Eq. (1) must takes the elastic storage obtained using Eqs. (4) and (5)
starting from literature values (Ezquerro et al., 2014). Furthermore, for
the geomechanical model the Poisson's ratio *ν* was set to 0.3,
representing a common value used in the case of sedimentary deposits
(Teatini et al., 2006).

## 4.1 Remote assessment of aquifer-system response during and after pumping

The analysis of the A-DInSAR displacement and the piezometric head time series has been performed for 17 piezometers of the Manzanares-Jarama wellfield using the wavelet approach as described in Sect. 3.1. The results provide insight about a mean time lag of 1.0±0.6 months, with minimum and maximum values equal to 0.0 and 3.3 months, respectively. The spatial pattern of the aquifer-system response is slightly larger in the northern sector of the study area. The aquifer-system response during and after pumping is fast, showing land subsidence during the extraction phase coinciding with the drought periods, and uplift in the recovery phase, providing fundamental information about the governing parameters controlling the hydro-geomechanical response.

## 4.2 Numerical simulation of aquifer-system response during and after pumping

The join analysis of the satellite and piezometric data has provided
fundamental information to design and calibrate the 3-D model of the
Manzanares-Jarama well field. In particular, the model has been built
including three main hydrogeological units; i.e. the upper phreatic aquifer,
the intermediate aquitard and the lower confined aquifer (Fig. 5a). The
model domain extends for the upper 700 m of the sedimentary sequence, whose
top and bottom maps have been extracted by the ground surface elevation
using the high resolution 5 m cell digital elevation model from Instituto
Geográfico Nacional (IGN) and geological information (IGME, 1989). Since
the piezometric drawdown caused by the wellfield did not reach a distance
larger than 10 km from the wells, (Ezquerro et al., 2014; Béjar-Pizarro et al., 2017), the horizontally
domain extends in order to account a buffer ring of 10 km around the
wellfield. The aquifer's dynamic has been simulated during the period from
1994 to 2010, that includes four 1–1.5 year long periods of groundwater
withdrawal. The modelling results show that the periods of groundwater
extraction caused a land subsidence higher than 20 mm over an area of about
190 km^{2} and a maximum horizontal movement up to 6 mm. The simulated
displacement generally agrees with the A-DInSAR measurements, capturing the
minimum and maximum peak values (Fig. 5b). Furthermore, the calibrated
model has allowed quantifying the land surface movements in the central zone
of the study areas where A-DInSAR displacements are unavailable due to the
presence of vegetation coverage.

In this work, the potential of the integrated use of A-DInSAR data and 3-D groundwater flow and geomechanical models to capture and assess aquifer dynamics is shown. The approach has been applied to investigate the response during and after pumping of a portion of the Madrid aquifer. The aquifer-system has been characterized by a time-lag of about one month only between the hydraulic head changes and the land displacements, suggesting that the clayey units within the aquifer-system play a minor role.

All data generated or analysed during this study are included in this published article.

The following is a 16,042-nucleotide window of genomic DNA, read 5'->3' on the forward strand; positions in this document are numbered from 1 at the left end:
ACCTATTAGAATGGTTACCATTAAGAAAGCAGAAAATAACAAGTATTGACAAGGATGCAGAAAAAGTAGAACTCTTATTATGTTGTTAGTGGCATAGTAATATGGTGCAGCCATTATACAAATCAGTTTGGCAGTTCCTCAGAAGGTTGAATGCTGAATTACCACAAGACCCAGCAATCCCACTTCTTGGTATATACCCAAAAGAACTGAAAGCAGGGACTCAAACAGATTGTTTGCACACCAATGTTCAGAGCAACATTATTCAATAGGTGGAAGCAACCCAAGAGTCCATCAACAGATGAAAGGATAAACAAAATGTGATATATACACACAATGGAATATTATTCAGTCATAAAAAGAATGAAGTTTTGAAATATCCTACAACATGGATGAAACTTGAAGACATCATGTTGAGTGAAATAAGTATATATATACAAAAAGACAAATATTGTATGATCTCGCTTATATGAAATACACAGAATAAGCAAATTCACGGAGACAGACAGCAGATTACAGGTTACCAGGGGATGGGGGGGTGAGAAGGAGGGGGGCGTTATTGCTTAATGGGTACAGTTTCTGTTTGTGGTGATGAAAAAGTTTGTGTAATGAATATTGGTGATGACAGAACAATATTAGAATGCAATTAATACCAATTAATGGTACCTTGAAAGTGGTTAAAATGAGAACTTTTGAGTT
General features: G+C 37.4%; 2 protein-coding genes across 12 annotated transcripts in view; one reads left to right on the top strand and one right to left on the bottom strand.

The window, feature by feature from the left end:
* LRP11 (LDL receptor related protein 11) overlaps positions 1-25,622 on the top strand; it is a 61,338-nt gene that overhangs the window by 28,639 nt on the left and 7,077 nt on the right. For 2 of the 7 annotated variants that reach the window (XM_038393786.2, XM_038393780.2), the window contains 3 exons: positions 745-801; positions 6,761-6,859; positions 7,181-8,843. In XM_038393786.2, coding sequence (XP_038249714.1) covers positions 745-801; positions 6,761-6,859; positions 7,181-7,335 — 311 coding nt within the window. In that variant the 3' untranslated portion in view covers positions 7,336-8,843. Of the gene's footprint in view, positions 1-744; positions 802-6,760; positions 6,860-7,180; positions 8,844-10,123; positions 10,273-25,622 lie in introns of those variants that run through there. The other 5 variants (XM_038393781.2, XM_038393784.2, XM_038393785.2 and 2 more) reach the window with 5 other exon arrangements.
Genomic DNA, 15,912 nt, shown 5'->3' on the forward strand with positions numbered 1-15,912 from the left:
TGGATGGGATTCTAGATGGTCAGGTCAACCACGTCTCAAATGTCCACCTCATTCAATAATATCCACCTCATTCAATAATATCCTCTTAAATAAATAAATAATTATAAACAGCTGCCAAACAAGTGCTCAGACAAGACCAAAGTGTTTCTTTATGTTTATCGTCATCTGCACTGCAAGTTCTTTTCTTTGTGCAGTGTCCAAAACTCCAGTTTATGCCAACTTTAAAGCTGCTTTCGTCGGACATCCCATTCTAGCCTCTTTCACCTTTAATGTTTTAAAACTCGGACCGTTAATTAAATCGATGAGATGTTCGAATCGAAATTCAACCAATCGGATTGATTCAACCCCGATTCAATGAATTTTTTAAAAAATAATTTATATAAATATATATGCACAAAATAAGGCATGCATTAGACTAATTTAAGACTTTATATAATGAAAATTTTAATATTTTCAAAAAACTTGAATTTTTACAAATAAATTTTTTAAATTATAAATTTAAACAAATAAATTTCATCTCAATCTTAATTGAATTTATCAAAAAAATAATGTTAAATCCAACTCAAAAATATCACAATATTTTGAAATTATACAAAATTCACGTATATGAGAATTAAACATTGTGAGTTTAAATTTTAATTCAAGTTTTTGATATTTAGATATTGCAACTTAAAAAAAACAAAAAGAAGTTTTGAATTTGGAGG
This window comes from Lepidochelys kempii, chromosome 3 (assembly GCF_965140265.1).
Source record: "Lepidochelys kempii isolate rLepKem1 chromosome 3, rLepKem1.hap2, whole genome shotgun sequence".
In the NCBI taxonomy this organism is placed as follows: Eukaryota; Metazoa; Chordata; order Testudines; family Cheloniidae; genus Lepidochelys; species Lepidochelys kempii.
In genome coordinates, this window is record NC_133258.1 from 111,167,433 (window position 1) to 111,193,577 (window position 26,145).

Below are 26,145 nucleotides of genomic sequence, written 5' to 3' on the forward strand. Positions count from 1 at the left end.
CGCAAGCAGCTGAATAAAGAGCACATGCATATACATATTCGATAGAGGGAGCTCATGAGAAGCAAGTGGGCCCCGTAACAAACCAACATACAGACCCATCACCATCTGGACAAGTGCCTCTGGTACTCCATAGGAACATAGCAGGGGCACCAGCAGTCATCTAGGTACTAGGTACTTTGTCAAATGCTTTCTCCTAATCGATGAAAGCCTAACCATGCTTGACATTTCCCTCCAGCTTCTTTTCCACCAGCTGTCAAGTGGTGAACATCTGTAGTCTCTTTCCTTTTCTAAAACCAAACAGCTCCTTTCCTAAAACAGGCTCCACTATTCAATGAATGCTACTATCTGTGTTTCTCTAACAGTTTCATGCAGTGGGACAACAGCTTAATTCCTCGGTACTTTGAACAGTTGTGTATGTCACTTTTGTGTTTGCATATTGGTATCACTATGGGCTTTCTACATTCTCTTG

RB built the three-dimensional numerical modeling for the Manzanares-Jarama wellfield and prepared the manuscript. CM provided support and guidance throughout the research process for the geological interpretation of the data. PT provided a guidance to build the groundwater flow and geomechanical models and he contributed to the analysis of the results. CZ and AF from UniPD supported the development of the groundwater flow and geomechanical models. FZ supported the numerical modeling and the interpretation of the results. GH provided the geological, the hydrogeological and A-DInSAR data and supported their analysis. PE and MBP from IGME supply the geological and hydrogeological interpretation of the study area. JAFM supported the interpretation of the geomechanical model. CGA provided a guidance for the interpretation of the groundwater flow model. RT and JLP performed the wavelet analysis. All authors co-wrote and reviewed the manuscript.

The authors declare that they have no conflict of interest.

This article is part of the special issue “TISOLS: the Tenth International Symposium On Land Subsidence – living with subsidence”. It is a result of the Tenth International Symposium on Land Subsidence, Delft, the Netherlands, 17–21 May 2021.

The research was funded by University of Pavia in the framework of a research grant award “assegno di tipo A premiale” for research activities at the Dept. of Earth and Environmental Sciences, within the research project entitled “Sustainable groundwater resources management by integrating A-DInSAR derived monitoring and flow modeling results” assigned to Roberta Bonì in March 2019 (supv. Claudia Meisina). The activity has been developed within the scientific collaboration established in the framework of the UNESCO Land Subsidence International Initiative (LaSII, https://www.landsubsidence-unesco.org/, last access: 2 March 2020).

This research has been supported by the Università degli Studi di Pavia (Assegno di tipo A premiale: “Sustainable groundwater resources management by integrating A-DInSAR derived monitoring and flow modeling results” assigned to Roberta Bonì in March 2019) and the Spanish Ministry of Economy, Industry and Competitiveness (MINECO), the State Agency of Research (AEI), and the European Funds for Regional Development (FEDER) (grant no. TEC2017-85244-C2-1-P).